The Soper Award for Research in Philosophy is an annual award which supports student-initiated work in philosophy. Recipients of the award will typically receive $2,500. Any students active in philosophy classes are invited to apply for the award, though preference will be given to declared Whitman philosophy majors.

The award will be given for thoughtful, rigorous and critically sound projects covering one or more fields of interest to the student that may be an extension or derivative of the student's academic work. Students may apply with a faculty mentor, but the project proposed should be of the student's design.

The project, to be completed over a period of months (which could include some of summer and some of the school year), will culminate in a public presentation organized by the philosophy department. Upon completion of the project, including the presentation, the student will receive the award.

Proposals must be submitted by email to the chair of the philosophy department by the end of March, and the winning project will be selected by the philosophy department by mid-April. Proposals should include:

  • The name of applicant(s) and faculty adviser
  • A brief description of the nature and scope of the project, typically 4-6 pages long, which identifies the main issues or themes to be covered
  • An annotated bibliography, typically 2-3 pages long
  • A project time line (starting with proposal due date and ending with public presentation) detailing what periods will be devoted to the completion of the project and how it will be completed by the end of the award period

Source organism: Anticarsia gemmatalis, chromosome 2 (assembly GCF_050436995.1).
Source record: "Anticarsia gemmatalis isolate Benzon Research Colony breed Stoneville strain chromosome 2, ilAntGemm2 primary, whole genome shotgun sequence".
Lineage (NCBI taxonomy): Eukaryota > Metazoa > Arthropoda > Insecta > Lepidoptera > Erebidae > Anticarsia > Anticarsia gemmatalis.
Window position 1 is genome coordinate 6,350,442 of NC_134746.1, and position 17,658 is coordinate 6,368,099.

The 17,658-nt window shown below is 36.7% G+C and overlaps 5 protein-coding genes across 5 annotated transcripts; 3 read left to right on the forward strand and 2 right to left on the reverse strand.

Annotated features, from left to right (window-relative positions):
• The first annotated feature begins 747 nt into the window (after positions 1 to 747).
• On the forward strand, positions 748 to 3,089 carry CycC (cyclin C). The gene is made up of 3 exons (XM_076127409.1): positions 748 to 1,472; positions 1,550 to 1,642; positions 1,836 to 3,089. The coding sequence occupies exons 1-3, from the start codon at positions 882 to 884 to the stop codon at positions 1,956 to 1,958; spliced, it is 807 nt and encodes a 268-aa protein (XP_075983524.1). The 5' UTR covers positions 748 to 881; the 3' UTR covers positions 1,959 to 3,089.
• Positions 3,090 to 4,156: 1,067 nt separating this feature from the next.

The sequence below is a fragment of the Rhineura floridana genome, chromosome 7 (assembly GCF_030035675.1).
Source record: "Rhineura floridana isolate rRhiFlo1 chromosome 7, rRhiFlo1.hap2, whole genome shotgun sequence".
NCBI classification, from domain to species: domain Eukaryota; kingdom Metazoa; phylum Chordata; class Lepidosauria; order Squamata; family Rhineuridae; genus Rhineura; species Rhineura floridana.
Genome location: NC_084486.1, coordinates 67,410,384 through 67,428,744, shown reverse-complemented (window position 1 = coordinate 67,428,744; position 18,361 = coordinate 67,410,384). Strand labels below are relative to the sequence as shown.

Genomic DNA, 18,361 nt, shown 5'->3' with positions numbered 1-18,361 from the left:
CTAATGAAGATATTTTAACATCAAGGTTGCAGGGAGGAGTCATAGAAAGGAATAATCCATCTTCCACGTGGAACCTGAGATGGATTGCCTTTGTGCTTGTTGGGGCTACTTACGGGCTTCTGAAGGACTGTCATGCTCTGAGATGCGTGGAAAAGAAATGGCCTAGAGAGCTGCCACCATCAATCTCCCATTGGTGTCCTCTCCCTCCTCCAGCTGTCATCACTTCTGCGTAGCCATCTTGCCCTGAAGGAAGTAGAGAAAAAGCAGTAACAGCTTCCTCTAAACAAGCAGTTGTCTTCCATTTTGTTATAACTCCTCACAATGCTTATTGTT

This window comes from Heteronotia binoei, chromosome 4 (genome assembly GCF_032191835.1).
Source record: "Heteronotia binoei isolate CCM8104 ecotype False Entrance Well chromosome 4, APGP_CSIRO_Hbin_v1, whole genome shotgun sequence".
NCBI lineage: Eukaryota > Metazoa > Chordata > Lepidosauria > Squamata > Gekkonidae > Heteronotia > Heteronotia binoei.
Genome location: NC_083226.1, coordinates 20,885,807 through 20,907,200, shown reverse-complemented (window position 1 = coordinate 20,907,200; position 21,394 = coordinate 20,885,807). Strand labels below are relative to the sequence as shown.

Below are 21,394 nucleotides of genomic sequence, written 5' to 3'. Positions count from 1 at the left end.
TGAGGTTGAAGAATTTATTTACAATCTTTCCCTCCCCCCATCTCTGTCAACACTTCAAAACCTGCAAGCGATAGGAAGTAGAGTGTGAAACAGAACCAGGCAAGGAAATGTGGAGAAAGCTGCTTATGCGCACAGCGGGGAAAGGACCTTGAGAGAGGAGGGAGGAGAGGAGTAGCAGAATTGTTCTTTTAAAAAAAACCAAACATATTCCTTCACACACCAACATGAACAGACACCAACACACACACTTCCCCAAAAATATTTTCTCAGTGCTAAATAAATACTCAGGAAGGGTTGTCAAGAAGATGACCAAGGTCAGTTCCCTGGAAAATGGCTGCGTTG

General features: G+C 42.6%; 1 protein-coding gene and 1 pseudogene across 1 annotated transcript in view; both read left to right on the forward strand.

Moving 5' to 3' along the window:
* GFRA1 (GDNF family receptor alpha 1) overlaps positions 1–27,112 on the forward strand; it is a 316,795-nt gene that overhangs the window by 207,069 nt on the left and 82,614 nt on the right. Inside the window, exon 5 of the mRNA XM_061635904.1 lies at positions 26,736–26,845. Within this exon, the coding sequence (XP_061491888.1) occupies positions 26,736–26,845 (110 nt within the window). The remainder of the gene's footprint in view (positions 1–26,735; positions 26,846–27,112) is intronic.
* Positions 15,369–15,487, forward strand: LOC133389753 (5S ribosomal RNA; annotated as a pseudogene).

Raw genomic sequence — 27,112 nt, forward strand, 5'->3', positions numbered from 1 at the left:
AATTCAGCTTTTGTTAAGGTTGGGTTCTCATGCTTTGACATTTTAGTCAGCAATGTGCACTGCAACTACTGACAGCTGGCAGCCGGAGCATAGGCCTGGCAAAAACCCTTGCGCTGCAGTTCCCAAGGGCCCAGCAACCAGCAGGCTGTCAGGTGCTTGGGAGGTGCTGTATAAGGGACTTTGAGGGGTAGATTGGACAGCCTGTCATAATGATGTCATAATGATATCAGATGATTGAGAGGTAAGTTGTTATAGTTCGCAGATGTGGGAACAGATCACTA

• A budget for expenses associated with the project, if any

Each proposal must also include a letter of recommendation from a member of the philosophy department who agrees to serve as an advisor for the project.

Awardees must complete their projects by the end of the following academic year after their selection.

Alex Pitts '17 describes his Soper Award Project:

"My Soper Project focused on studying ethics in Baruch Spinoza's philosophy. Spinoza's work, Ethics, directly connects a metaphysics of substance monism to an ethics of perfecting one's striving to persist. In my research, I focused on this relation through the limited epistemic capabilities of humans, as finite modes of a single substance, and the ethical perfection of their essence this status demands of them. Contrary to some contemporary interpreters, I argue that because we may not have adequate knowledge of particulars, virtue is unattainable -but we must strive for it anyway. As such, Spinoza's ethical thought focuses on impossible ends, but shows us the conditions for the good through increased understanding of ourselves and the world."

Flora Sheppard '16 describes her Soper Award Project:

"In the paper that emerged from my Soper project, I examine Socrates' use of dialectic with Lysis, a youth who displays great potential for virtue in Plato's Lysis. In opposition to scholars who interpret Socrates' initial conversation with Lysis as primarily consisting of the refutative elenchus, I propose a new reading in which I argue that Socrates briefly practices a gentle form of elenchus but is able to use maieusis and exhortation in much of the conversation because of Lysis' notable responsiveness.